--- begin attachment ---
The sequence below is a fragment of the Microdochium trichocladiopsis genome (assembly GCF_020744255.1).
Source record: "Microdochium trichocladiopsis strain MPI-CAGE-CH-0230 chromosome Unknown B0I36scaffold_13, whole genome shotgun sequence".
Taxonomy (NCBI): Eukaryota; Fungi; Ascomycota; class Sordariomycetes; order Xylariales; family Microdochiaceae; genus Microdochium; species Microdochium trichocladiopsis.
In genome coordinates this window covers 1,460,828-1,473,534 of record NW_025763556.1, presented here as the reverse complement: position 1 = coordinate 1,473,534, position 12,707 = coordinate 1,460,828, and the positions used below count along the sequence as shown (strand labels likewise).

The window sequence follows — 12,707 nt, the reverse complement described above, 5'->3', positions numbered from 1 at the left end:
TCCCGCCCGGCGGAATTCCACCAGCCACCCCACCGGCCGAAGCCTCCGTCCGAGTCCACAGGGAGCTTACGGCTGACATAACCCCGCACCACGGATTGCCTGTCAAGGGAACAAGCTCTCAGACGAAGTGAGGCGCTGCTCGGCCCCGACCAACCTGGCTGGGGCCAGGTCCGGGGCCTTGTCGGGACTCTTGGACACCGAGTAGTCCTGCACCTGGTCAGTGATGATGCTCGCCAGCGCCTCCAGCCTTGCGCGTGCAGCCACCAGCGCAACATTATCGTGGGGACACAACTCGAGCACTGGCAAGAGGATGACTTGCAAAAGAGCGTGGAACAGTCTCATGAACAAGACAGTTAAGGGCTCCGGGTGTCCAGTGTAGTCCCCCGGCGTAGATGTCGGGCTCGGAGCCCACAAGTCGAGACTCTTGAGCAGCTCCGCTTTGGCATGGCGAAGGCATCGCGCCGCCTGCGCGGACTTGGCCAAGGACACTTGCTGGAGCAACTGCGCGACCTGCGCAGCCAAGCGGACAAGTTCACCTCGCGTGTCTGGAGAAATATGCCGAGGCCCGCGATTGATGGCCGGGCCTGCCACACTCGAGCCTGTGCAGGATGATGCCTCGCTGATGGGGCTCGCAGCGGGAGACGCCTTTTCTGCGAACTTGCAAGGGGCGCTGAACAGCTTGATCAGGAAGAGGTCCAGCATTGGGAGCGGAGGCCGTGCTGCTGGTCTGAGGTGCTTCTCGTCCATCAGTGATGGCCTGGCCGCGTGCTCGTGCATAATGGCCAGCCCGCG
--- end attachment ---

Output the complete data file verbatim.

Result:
The sequence below is a fragment of the Microdochium trichocladiopsis genome (assembly GCF_020744255.1).
Source record: "Microdochium trichocladiopsis strain MPI-CAGE-CH-0230 chromosome Unknown B0I36scaffold_13, whole genome shotgun sequence".
Taxonomy (NCBI): Eukaryota; Fungi; Ascomycota; class Sordariomycetes; order Xylariales; family Microdochiaceae; genus Microdochium; species Microdochium trichocladiopsis.
In genome coordinates this window covers 1,460,828-1,473,534 of record NW_025763556.1, presented here as the reverse complement: position 1 = coordinate 1,473,534, position 12,707 = coordinate 1,460,828, and the positions used below count along the sequence as shown (strand labels likewise).

The window sequence follows — 12,707 nt, the reverse complement described above, 5'->3', positions numbered from 1 at the left end:
TCCCGCCCGGCGGAATTCCACCAGCCACCCCACCGGCCGAAGCCTCCGTCCGAGTCCACAGGGAGCTTACGGCTGACATAACCCCGCACCACGGATTGCCTGTCAAGGGAACAAGCTCTCAGACGAAGTGAGGCGCTGCTCGGCCCCGACCAACCTGGCTGGGGCCAGGTCCGGGGCCTTGTCGGGACTCTTGGACACCGAGTAGTCCTGCACCTGGTCAGTGATGATGCTCGCCAGCGCCTCCAGCCTTGCGCGTGCAGCCACCAGCGCAACATTATCGTGGGGACACAACTCGAGCACTGGCAAGAGGATGACTTGCAAAAGAGCGTGGAACAGTCTCATGAACAAGACAGTTAAGGGCTCCGGGTGTCCAGTGTAGTCCCCCGGCGTAGATGTCGGGCTCGGAGCCCACAAGTCGAGACTCTTGAGCAGCTCCGCTTTGGCATGGCGAAGGCATCGCGCCGCCTGCGCGGACTTGGCCAAGGACACTTGCTGGAGCAACTGCGCGACCTGCGCAGCCAAGCGGACAAGTTCACCTCGCGTGTCTGGAGAAATATGCCGAGGCCCGCGATTGATGGCCGGGCCTGCCACACTCGAGCCTGTGCAGGATGATGCCTCGCTGATGGGGCTCGCAGCGGGAGACGCCTTTTCTGCGAACTTGCAAGGGGCGCTGAACAGCTTGATCAGGAAGAGGTCCAGCATTGGGAGCGGAGGCCGTGCTGCTGGTCTGAGGTGCTTCTCGTCCATCAGTGATGGCCTGGCCGCGTGCTCGTGCATAATGGCCAGCCCGCG